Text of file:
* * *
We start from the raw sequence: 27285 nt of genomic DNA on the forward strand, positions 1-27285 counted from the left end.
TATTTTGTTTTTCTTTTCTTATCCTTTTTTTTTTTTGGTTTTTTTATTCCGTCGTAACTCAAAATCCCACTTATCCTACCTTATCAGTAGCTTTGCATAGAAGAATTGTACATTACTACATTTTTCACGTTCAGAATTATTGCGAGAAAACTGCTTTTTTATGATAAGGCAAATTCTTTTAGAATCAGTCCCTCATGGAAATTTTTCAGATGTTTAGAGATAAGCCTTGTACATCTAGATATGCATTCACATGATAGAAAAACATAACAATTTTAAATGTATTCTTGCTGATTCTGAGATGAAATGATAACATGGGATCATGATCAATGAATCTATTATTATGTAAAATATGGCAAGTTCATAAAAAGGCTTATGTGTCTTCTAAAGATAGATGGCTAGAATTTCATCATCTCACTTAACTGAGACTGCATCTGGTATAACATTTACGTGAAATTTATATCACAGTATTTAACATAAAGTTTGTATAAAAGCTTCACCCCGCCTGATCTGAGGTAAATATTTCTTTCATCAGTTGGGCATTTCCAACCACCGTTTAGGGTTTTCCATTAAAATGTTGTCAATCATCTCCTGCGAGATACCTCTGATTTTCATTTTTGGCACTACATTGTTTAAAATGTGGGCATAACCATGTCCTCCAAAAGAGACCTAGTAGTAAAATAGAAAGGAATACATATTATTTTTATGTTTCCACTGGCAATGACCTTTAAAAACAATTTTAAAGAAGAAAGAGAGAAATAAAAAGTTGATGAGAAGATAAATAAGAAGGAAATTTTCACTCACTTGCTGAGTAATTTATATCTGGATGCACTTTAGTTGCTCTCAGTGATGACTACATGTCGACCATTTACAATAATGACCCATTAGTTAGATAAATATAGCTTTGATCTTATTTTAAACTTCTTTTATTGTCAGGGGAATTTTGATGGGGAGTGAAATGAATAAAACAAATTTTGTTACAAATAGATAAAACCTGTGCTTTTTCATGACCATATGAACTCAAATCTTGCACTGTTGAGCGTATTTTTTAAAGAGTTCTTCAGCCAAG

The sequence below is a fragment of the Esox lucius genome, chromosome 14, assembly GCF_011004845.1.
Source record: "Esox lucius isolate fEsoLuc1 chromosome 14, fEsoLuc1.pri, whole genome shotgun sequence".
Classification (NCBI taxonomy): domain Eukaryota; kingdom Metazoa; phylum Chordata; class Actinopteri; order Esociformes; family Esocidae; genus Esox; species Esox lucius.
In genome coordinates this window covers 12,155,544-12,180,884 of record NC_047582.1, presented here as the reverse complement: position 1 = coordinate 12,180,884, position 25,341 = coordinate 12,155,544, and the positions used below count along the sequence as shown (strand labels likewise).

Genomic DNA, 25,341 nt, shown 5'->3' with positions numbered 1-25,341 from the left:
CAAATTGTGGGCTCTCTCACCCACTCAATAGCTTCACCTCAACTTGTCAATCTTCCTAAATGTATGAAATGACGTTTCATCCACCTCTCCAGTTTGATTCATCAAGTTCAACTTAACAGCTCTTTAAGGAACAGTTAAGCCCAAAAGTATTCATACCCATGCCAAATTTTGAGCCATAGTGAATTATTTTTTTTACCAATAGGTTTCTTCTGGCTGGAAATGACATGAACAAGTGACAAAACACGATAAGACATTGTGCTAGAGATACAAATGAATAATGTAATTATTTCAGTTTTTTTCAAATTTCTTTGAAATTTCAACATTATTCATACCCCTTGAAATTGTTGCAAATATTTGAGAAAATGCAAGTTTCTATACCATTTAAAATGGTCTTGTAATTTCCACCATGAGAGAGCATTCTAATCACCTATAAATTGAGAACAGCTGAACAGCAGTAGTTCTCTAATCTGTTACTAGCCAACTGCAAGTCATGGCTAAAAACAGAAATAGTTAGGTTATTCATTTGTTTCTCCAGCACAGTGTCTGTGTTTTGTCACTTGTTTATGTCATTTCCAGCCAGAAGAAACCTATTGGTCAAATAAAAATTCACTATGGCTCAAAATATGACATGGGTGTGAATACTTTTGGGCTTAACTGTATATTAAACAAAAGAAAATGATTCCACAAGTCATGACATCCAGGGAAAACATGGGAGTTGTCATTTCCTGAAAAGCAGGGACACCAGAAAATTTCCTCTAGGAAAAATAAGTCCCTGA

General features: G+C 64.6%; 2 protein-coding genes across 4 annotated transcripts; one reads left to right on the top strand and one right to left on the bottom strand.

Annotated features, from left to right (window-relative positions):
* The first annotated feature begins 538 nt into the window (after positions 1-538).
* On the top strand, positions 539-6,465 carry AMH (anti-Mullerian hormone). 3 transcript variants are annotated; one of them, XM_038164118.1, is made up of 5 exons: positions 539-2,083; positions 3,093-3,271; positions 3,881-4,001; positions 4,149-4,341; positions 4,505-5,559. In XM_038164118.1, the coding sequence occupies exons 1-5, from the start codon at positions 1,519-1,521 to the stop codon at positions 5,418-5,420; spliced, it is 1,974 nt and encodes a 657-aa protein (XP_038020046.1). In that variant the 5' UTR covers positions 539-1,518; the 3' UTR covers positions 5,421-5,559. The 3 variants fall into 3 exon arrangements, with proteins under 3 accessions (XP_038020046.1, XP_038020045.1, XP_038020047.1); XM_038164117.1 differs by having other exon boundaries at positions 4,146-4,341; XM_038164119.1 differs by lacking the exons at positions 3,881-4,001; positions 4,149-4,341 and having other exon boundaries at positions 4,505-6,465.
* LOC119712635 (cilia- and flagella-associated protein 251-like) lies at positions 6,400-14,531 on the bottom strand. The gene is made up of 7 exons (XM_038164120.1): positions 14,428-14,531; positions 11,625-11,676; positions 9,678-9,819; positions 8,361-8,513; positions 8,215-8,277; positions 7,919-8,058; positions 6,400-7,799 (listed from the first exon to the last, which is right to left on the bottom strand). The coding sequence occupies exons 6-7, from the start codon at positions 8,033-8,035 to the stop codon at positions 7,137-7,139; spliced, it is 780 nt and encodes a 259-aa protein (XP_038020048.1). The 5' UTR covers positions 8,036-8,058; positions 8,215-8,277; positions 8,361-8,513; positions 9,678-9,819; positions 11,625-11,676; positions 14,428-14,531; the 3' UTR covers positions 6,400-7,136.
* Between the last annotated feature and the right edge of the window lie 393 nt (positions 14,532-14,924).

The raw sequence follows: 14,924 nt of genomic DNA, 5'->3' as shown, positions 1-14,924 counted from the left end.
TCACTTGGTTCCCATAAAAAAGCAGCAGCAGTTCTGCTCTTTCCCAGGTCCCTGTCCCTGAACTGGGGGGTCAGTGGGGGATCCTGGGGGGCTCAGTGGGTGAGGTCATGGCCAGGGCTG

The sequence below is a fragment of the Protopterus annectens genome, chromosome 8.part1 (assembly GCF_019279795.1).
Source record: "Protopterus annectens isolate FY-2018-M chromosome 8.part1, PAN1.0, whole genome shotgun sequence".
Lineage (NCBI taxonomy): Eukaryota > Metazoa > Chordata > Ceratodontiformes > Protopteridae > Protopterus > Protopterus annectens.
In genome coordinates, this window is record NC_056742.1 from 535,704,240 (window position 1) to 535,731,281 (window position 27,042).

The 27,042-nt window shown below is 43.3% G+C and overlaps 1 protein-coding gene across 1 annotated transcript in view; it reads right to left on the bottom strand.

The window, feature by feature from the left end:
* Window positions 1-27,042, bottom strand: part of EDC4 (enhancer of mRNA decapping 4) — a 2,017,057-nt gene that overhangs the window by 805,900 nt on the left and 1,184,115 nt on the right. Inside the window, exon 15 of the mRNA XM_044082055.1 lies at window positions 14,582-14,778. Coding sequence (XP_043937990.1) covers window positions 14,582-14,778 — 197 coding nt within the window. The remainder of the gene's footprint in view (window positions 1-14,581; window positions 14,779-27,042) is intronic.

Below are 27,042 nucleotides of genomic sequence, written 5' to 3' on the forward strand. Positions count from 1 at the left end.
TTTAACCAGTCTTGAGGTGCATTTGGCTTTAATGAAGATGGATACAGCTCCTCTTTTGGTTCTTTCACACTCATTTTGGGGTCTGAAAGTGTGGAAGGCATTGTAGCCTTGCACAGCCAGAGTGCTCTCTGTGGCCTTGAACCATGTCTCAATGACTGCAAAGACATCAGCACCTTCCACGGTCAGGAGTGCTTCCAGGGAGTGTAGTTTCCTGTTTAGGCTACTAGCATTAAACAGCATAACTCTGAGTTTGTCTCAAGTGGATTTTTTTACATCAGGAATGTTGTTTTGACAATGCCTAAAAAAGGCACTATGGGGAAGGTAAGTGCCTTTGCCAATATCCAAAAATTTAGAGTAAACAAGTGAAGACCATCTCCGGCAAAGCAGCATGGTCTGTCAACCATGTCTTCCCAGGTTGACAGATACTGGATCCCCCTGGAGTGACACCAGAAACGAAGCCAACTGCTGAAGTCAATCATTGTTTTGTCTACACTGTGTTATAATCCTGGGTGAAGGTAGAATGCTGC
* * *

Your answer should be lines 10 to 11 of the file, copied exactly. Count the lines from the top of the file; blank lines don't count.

Annotated features, from left to right (window-relative positions):
* The first annotated feature begins 538 nt into the window (after positions 1-538).